connection in your electrical service panel). It could be an obvious metal
fitting such as the drain plug or light fixture, or something not so obvious
like a broken heater element. Or if there is a short in the pump motor (or
the thing is mis-wired) and it has a metal casing that is no longer
connected to the equipment grounding conductor (green wire).
I'd give you one chance to fix it, and that is to go over all the
installation instructions again (you do still have them don't you?) and
double check that you've made up every connection correctly. If you find
nothing wrong, then give in and call a repairman.
It is probably quite reparable. But it really does need an expert. This is
not the sort of thing a 'handyman' should attempt (is you or a family
member's life worth a few bucks?). I'd call a licensed electrician, I would
*not* trust any store salesman or 'installation guy'.
| Make no mistake, I am not planning on fixing this, or going anywhere
| near it! I was just wondering how/why it happened. I am also
| wondering if it poses a safety concern/liability of the maker of the
| tub. Perhaps electrocution was the wrong word? When I put my hand in
| the tub, the feeling was a strong tingliness. There is no way I will
| ever get in a hot tub like this again, and was hoping that the company
| will refund my money, even though the tub is 2 years old. I guess what
| I am looking for is how unusual is this to happen? It seems like a
| huge risk to me.
"Electrocution" was the wrong word (if you are still alive).
What probably happened is that some damage happened to some part while
moving it around. The damage could be in the form of insulation on a
wire getting worn off and that wire being a live wire contacting metal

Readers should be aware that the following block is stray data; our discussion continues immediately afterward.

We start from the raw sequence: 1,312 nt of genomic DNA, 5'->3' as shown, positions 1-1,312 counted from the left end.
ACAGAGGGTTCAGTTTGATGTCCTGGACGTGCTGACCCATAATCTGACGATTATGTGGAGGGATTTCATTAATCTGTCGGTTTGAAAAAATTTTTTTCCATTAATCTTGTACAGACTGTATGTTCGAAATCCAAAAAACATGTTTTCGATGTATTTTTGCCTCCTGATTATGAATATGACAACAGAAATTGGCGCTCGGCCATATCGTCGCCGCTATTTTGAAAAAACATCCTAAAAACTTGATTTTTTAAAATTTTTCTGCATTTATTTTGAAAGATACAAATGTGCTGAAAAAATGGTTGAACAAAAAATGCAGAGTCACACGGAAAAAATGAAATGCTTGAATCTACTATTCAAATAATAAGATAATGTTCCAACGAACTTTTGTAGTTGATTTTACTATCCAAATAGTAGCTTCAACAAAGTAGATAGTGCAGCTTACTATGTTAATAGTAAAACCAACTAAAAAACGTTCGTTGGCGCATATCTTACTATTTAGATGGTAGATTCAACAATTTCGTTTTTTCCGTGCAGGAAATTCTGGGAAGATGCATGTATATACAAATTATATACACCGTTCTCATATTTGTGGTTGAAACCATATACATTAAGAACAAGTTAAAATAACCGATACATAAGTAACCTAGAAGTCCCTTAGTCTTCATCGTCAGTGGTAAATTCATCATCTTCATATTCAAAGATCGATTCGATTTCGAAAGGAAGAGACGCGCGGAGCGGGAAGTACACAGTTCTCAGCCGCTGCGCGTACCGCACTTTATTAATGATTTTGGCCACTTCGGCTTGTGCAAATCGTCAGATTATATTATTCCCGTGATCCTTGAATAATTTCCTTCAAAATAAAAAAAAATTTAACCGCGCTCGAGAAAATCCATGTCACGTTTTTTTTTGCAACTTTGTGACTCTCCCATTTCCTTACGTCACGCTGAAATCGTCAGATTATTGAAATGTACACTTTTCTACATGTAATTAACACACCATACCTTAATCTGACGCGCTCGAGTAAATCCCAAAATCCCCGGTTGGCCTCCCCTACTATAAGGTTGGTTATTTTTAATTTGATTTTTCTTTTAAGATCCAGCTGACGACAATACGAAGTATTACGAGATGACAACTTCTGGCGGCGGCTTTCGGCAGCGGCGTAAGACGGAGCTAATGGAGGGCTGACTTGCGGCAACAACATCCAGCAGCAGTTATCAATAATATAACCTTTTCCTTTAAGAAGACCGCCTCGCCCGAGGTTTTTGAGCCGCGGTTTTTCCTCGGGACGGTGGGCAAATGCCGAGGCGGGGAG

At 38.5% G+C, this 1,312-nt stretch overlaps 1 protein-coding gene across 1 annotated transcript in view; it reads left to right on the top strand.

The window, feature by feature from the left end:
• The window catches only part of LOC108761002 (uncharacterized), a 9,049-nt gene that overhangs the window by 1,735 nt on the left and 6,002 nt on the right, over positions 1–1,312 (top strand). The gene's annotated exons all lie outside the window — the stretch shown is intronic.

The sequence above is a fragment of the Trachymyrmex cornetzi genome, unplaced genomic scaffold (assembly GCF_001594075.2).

parts that are in contact with the water. Or the damage could be in
the plumbing, allowing water to leak to where it can come in contact
with live electrical terminals somewhere.
To have been shocked, you would have been part of the return path of the
electrical circuit, which can typically be through ground itself, such as
a wet concrete surface, or any wet surface where the water contacts any
This is one of the reasons a ground fault circuit interruption device is
a requirement for hot tubs. Was one being used when you were shocked?
It is possible that somehow the return path you formed with the water
made it back to the neutral wire instead of the ground wire. In such
a case, a GFCI device would not detect anything wrong, and not trip to
open the circuit. But this is rare; most cases a fault path will be
with ground somewhere, either the grounding wire (connected to equipment
frames), or the earth ground itself (such as through wet concrete).
A seriously miswired electrical outlet or connection could also cause
this without there being any damage to the hot tub. If a live wire was
attached to the tub's ground wire, you could have this situation.
At this point, you should consider both the hot tub _and_ the outlet
or connection or circuit it was connected to as unsafe until both are
inspected by a competent electrician who has experience with hot tubs,
and a cause is found and repaired, and the entire system tested over
a long term.
The manufacturer could easily blame you for damage, since if the cause
of the problem is in the tub, it most likely was damaged during moving.
My money is on a bad heater element. I had one in mine that tripped
the GFCI. If I didn't have a GFCI it would have energized the water.
Most of the parts in a spa are plastic so the grounding/bonding are
not usually enough to operate the overcurrent device.
I Wonder if Matt's Ghost is still around ?
Electrocution: Death by Electricity.
I'm sure it must have been a scarey shock.I would not connect any kind
of spa or hot tub without a gfi on the circuit.
Troubleshooting the damn thing is not too hard, all suggestions having
been made., get a qualified person to handle it.
Not a Total Lose: If you don't want to fix it you can Gut the electrical
Works & Sell or Donate it "as is" Needs Electrical Hardware.
[I don't make em, I just fix em]